Range anxiety? Not on this highway
Range anxiety -- the fear that no recharging station will be available when an electric vehicle's battery runs low — is the boogeyman of the EV industry.
With the West Coast Green Highway project, the state of Washington hopes to alleviate that anxiety and make itself the investment destination of choice for automakers and suppliers.
"Our ambition is to be a magnet for testing and early release" of electric vehicles, said Jeff Doyle, director of public/private partnerships at Washington's Department of Transportation.
He already has had some success. BMW AG and SGL Group will manufacture the carbon-fiber panels for BMW's Megacity electric vehicle, due in 2013, at a $100 million plant in Moses Lake, Wash.
The West Coast Green Highway actually is a three-state initiative involving Washington, Oregon and California. The aim is to build a seamless recharging network along the 1,350 miles of Interstate 5 running from the Canadian border to the Mexican border. If everything goes as planned, an EV owner will be able to drive at least the length of Washington without range anxiety by spring 2011, said Doyle.
The Green Highway is a crucial step in expanding the appeal of electric vehicles from early adopters to the mass market, said Mark Perry, director of product planning at Nissan North America, maker of the Leaf electric vehicle.
"You can talk about it until you are blue in the face," said Perry. "Until the mass market sees cars on the road and publicly available chargers in use, this is all in the future."Doyle's office is in charge of recruiting companies to help build a network of fast-charging stations along the Washington portion of I-5. Fast-charging stations, also called Level 3 (480-volt) stations, can recharge a battery in as little as 15 minutes. A Level 2 (240-volt) station takes more than four hours.
Washington aims to find retail businesses that will help foot some of the bill to install a fast-recharging station on the retailer's property. Doyle hopes demand is sufficient to make having a station a competitive advantage. But he admitted that many stations will be in remote areas, and that the state probably will have to foot the bill.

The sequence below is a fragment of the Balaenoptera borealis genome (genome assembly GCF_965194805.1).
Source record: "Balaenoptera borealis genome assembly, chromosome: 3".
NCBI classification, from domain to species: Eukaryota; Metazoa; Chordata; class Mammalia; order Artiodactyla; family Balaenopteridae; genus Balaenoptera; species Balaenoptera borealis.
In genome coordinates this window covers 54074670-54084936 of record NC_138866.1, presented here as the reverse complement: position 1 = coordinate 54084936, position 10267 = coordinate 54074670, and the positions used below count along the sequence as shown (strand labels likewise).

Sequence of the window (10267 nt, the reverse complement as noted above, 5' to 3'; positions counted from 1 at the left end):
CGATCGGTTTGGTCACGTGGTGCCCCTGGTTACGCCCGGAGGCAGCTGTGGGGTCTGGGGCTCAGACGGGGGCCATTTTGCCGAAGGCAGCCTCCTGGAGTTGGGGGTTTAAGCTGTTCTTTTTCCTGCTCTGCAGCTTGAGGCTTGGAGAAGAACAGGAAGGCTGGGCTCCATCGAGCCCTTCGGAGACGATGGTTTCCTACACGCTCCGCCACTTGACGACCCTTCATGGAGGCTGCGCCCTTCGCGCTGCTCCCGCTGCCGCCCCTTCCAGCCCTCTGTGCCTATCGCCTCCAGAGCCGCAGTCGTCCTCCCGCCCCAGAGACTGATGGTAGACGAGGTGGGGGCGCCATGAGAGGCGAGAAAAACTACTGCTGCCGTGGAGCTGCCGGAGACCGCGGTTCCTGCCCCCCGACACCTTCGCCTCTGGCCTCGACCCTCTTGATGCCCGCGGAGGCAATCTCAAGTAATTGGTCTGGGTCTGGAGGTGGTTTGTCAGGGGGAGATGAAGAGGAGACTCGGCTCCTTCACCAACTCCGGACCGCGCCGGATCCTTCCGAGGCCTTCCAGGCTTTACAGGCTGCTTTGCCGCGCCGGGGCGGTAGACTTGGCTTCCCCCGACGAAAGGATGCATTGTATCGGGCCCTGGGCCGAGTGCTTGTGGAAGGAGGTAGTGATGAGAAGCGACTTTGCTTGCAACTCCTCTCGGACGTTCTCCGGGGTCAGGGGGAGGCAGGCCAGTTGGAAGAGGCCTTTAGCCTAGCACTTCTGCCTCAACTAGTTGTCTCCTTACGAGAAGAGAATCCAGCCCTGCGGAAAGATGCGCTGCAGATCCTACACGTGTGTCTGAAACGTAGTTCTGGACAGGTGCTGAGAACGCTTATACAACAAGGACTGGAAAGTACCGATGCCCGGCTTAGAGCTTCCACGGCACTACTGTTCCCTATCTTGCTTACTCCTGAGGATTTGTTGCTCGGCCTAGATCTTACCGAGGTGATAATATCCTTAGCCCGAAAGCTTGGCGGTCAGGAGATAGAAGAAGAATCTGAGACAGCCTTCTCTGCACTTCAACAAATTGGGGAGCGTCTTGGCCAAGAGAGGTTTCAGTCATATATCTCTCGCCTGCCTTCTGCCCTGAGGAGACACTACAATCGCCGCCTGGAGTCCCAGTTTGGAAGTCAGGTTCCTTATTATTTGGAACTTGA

The Green Highway project will help Washington better understand the business model for charging stations, Doyle said. The stations eventually will need to generate income, he said: "We can try to be incubators, but we are not service station operators."
Washington has $1.32 million in funding from the federal government's American Recovery and Reinvestment Act stimulus program.
Of that, $120,000 will be used to install two Level 2 chargers, one at each of the rest areas on I-5 at the northern and southern points of entry into Washington.
The remaining $1.2 million is for installing fast-chargers. Ideally it will be enough for at least seven fast-chargers on I-5. If any money remains, Doyle would like to cover some other highways, as well.
His office is requesting proposals from the handful of companies now producing fast-chargers.
"We know we need more than we have money for," Doyle said. "We are asking, ‘How many can you deliver for this amount of money?' "
ECOtality North America is bidding for the fast-charger contract. The company already is installing 22 fastcharging stations and thousands of Level 2 chargers in Washington state as part of another electrification plan, supported by the U.S. Department of Energy and ECOtality. The EV Project, as that plan is known, aims to install 15,000 charging stations nationwide by June 11.
The Green Highway is "picking up the gaps in our network," said Rich Feldman, Pacific Northwest regional manager for planning and business development at ECOtality.
Greg Smith, dealer principal at Stadium Nissan in Seattle, said he will "absolutely" use the Green Highway as a marketing tool at an educational kiosk Stadium Nissan plans for downtown Seattle's popular Pike Place Market.
The fast-charging stations will be a "psychological comfort" to those worried about running out of battery power, said Smith. But, he added, customers are eager to get a Leaf now with or without the Green Highway. In that camp is Peter Mullen, a 54year-old software developer in Seattle. He already owns a Toyota Prius that he converted into a plugin. He planned to use the Leaf for trips around town, and is getting a home recharger through The EV Project. But, said Mullen, "The Green Highway will make me take it on vacation."
Washington is one of the five launch states for the Leaf because of the high number of early adopters, such as Mullen, and its commitment to building infrastructure, said Nissan spokesman Tim Gallagher.
ECOtality conservatively estimates 100,000 cumulative EV sales in western Washington by 2020. Completing the charging network could make that number much larger, said Feldman.
Doyle of the Washington Transportation Department hopes so.
"That's why we are pushing so hard to have this infrastructure," he said. "So we can be the first choice for automakers."